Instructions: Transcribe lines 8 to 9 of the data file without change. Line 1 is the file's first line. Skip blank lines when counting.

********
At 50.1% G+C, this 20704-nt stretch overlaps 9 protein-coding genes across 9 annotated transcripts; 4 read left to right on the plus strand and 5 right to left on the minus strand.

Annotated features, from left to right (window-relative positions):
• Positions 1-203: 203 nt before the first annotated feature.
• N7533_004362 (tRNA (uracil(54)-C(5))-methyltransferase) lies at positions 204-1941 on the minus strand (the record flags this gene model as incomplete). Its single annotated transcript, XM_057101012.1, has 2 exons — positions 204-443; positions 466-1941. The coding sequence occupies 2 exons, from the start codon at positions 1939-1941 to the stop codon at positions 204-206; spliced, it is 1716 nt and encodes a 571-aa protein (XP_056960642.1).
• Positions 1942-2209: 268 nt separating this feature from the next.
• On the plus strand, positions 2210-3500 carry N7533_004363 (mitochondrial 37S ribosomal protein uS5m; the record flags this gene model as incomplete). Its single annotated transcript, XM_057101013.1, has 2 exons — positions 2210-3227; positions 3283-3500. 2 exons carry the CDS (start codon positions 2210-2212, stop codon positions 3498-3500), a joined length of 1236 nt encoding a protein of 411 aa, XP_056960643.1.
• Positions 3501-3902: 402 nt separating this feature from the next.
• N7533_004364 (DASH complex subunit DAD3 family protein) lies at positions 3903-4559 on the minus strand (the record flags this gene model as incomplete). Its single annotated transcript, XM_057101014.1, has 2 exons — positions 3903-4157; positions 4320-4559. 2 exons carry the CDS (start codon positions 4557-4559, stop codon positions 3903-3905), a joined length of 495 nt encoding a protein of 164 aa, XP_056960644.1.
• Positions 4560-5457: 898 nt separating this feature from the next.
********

• N7533_004364 (DASH complex subunit DAD3 family protein) lies at positions 3903-4559 on the minus strand (the record flags this gene model as incomplete). Its single annotated transcript, XM_057101014.1, has 2 exons — positions 3903-4157; positions 4320-4559. 2 exons carry the CDS (start codon positions 4557-4559, stop codon positions 3903-3905), a joined length of 495 nt encoding a protein of 164 aa, XP_056960644.1.
• Positions 4560-5457: 898 nt separating this feature from the next.